Hip Treatments at Fitzwilliam Hospital
Your hip joint is one of the largest joints in your body offering major weight bearing support to your upper body. The hip joint is comprised of a hip bone and a socket, muscles, ligaments and cartilage.
Most often hip surgery is performed to relieve the pain of a hip fracture or hip arthritis. Here at Fitzwilliam Hospital our experienced hip surgeons perform hip arthroscopy, hip resurfacing, total hip replacement and hip revision surgeries.
We offer rapid access to the very best care for you hip problem including first class diagnostic services, excellent aftercare and comprehensive physiotherapy facilities.
A hip arthroscopy is used to investigate and treat a multitude of hip conditions using minimally invasive or keyhole surgery.
It involves inserting a fibre optic telescope with a camera and light on the end inside your hip joint so that your hip surgeon can see inside your hip via a monitor. They can then diagnose your condition and often they will treat it at the same time.
A hip arthroscopy can be used for the following conditions:
- A torn labrum - tear in the cartilage that lines the rim of the socket. This can be trimmed or repaired.
- Femoroacetabular impingement (FAI) – also known as hip impingement syndrome. The cartilage or bone pinch and rub each other resulting in early joint wear. Treatment involves re-contouring the surfaces often by trimming bony bumps.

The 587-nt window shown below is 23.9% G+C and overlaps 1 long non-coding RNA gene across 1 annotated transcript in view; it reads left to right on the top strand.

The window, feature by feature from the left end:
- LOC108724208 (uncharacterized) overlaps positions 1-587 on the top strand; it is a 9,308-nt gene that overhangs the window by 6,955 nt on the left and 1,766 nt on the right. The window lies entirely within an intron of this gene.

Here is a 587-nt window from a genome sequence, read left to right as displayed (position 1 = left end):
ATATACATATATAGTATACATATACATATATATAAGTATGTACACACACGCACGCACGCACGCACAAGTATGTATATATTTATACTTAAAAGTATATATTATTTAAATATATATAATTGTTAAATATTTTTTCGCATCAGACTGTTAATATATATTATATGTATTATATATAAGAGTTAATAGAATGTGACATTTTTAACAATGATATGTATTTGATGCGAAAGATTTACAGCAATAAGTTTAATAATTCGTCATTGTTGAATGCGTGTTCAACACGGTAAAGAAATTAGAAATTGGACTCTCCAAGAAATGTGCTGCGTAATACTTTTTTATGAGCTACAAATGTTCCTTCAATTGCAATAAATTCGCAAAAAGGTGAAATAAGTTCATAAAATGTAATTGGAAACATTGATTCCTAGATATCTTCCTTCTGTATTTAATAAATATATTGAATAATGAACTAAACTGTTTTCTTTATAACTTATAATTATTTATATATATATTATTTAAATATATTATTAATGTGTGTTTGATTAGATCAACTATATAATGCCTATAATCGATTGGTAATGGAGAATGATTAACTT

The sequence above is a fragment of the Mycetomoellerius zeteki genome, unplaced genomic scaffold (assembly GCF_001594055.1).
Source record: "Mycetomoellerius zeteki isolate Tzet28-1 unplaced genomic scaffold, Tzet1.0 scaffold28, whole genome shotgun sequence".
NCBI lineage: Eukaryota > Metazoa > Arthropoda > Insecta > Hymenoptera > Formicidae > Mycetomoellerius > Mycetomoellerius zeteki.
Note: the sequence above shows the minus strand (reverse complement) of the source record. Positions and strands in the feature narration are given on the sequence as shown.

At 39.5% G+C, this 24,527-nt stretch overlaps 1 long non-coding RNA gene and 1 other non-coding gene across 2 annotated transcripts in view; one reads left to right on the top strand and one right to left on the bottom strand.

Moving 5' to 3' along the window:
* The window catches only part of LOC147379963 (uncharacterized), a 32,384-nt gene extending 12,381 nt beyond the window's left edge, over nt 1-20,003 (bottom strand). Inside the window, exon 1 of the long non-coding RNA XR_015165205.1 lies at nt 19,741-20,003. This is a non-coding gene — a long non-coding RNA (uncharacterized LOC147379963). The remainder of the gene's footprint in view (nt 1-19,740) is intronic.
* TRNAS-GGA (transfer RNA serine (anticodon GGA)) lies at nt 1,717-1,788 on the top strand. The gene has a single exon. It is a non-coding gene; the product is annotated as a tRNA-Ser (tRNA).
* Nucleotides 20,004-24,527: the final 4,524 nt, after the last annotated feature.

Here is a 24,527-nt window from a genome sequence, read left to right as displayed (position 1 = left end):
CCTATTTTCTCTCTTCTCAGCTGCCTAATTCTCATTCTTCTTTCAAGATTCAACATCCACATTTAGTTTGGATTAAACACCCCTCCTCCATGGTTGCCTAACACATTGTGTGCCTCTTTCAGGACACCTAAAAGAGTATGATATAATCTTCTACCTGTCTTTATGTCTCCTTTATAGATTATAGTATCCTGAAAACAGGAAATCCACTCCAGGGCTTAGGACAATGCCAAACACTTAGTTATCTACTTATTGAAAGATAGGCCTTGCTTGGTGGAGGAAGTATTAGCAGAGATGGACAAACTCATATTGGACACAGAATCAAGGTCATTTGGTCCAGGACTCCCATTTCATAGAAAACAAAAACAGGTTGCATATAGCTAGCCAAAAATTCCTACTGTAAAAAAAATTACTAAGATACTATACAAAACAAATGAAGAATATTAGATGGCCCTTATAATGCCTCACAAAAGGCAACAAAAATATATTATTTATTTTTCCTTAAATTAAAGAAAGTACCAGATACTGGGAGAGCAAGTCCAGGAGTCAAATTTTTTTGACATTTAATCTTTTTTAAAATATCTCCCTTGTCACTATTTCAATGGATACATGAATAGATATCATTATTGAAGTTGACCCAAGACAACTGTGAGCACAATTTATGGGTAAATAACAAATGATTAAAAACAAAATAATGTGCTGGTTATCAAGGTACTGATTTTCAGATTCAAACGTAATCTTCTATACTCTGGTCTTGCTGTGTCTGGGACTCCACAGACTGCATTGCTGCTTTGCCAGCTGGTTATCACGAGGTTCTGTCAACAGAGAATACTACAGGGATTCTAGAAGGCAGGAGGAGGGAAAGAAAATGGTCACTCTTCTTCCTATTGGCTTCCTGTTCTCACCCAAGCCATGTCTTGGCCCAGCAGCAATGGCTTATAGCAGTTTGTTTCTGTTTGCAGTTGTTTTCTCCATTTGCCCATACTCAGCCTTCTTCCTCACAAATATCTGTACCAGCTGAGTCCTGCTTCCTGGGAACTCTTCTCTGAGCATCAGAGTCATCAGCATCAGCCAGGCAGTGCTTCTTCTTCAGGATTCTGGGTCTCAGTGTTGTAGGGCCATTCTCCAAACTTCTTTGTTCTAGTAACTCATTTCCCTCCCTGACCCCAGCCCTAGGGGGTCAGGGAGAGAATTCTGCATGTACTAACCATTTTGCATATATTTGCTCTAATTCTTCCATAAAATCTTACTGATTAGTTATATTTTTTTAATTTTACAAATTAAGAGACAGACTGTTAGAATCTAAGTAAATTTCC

- Loose bodies – these can be removed during hip arthroscopy.
- Articular cartilage injuries – cartilage is often torn or damaged by an injury. Surgery aims to re-attach the cartilage or to stimulate new cartilage growth.
- Synovitis – thickening of the joint lining and may benefit from trimming.
- Snapping hip syndrome – tendons flick across bone spurs in your hip joint. Surgery can remove these bony lumps.
- Hip joint infection – surgery can help drain the infection away.
Hip replacement surgery
Hip replacement surgery may be recommended by your surgeon if your hip pain is persistent and interfering with your daily activities. Hip pain is often caused by a damaged or worn hip joint brought about by osteoporosis, rheumatoid arthritis or an injury such as a hip fracture.
You will be given a general anaesthetic or epidural anaesthesia. Your hip surgeon will remove the head of your thighbone (femoral head) and your damaged socket (acetabulum) and replace them with a prosthetic hip joint made of metal, ceramic or plastic. Your consultant orthopaedic surgeon will discuss with you the prosthetic options available.
This new joint aims to relieve your hip pain and improve your joint function making it easier for you to walk and move around.
If your hip pain returns after hip replacement surgery, then it may be due to a worn out hip replacement or an injury to it. Hip replacements normally last between ten and twenty years.
A hip revision may be required if your hip replacement has worn out or if you’ve had an injury. During hip revision surgery your hip surgeon will repair or replace part or all of your artificial hip. This should relieve your pain and improve mobility around your hip again.